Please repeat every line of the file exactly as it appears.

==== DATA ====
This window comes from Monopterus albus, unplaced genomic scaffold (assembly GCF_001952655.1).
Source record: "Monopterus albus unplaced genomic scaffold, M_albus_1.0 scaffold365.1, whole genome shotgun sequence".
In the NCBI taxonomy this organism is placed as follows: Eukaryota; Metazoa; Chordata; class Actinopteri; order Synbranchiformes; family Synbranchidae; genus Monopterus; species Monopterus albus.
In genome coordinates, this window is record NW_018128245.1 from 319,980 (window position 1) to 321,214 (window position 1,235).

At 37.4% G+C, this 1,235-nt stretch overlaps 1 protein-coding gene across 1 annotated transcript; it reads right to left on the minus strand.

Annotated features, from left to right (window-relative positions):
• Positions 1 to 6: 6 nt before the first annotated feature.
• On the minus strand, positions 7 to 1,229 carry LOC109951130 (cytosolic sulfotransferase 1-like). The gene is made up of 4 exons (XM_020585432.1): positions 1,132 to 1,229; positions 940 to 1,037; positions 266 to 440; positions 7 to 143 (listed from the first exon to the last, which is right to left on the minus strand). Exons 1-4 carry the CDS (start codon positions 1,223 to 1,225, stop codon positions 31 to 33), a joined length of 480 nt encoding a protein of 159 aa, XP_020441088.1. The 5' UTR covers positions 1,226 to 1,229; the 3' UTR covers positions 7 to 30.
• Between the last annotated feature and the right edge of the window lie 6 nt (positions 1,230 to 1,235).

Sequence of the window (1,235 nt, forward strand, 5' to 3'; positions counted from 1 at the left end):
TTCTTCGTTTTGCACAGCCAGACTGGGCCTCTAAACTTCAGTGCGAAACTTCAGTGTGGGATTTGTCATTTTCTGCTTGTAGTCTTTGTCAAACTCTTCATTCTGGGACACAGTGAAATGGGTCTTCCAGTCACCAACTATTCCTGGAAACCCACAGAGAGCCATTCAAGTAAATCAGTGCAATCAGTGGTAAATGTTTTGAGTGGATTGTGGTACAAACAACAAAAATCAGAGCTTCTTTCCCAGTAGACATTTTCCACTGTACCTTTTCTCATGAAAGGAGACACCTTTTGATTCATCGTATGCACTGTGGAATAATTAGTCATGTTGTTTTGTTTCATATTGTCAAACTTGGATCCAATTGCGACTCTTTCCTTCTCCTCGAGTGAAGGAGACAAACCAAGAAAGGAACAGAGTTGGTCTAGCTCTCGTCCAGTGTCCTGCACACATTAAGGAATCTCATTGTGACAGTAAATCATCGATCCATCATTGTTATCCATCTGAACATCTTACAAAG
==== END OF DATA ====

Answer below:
This window comes from Monopterus albus, unplaced genomic scaffold (assembly GCF_001952655.1).
Source record: "Monopterus albus unplaced genomic scaffold, M_albus_1.0 scaffold365.1, whole genome shotgun sequence".
In the NCBI taxonomy this organism is placed as follows: Eukaryota; Metazoa; Chordata; class Actinopteri; order Synbranchiformes; family Synbranchidae; genus Monopterus; species Monopterus albus.
In genome coordinates, this window is record NW_018128245.1 from 319,980 (window position 1) to 321,214 (window position 1,235).

At 37.4% G+C, this 1,235-nt stretch overlaps 1 protein-coding gene across 1 annotated transcript; it reads right to left on the minus strand.

Annotated features, from left to right (window-relative positions):
• Positions 1 to 6: 6 nt before the first annotated feature.
• On the minus strand, positions 7 to 1,229 carry LOC109951130 (cytosolic sulfotransferase 1-like). The gene is made up of 4 exons (XM_020585432.1): positions 1,132 to 1,229; positions 940 to 1,037; positions 266 to 440; positions 7 to 143 (listed from the first exon to the last, which is right to left on the minus strand). Exons 1-4 carry the CDS (start codon positions 1,223 to 1,225, stop codon positions 31 to 33), a joined length of 480 nt encoding a protein of 159 aa, XP_020441088.1. The 5' UTR covers positions 1,226 to 1,229; the 3' UTR covers positions 7 to 30.
• Between the last annotated feature and the right edge of the window lie 6 nt (positions 1,230 to 1,235).

Sequence of the window (1,235 nt, forward strand, 5' to 3'; positions counted from 1 at the left end):
TTCTTCGTTTTGCACAGCCAGACTGGGCCTCTAAACTTCAGTGCGAAACTTCAGTGTGGGATTTGTCATTTTCTGCTTGTAGTCTTTGTCAAACTCTTCATTCTGGGACACAGTGAAATGGGTCTTCCAGTCACCAACTATTCCTGGAAACCCACAGAGAGCCATTCAAGTAAATCAGTGCAATCAGTGGTAAATGTTTTGAGTGGATTGTGGTACAAACAACAAAAATCAGAGCTTCTTTCCCAGTAGACATTTTCCACTGTACCTTTTCTCATGAAAGGAGACACCTTTTGATTCATCGTATGCACTGTGGAATAATTAGTCATGTTGTTTTGTTTCATATTGTCAAACTTGGATCCAATTGCGACTCTTTCCTTCTCCTCGAGTGAAGGAGACAAACCAAGAAAGGAACAGAGTTGGTCTAGCTCTCGTCCAGTGTCCTGCACACATTAAGGAATCTCATTGTGACAGTAAATCATCGATCCATCATTGTTATCCATCTGAACATCTTACAAAG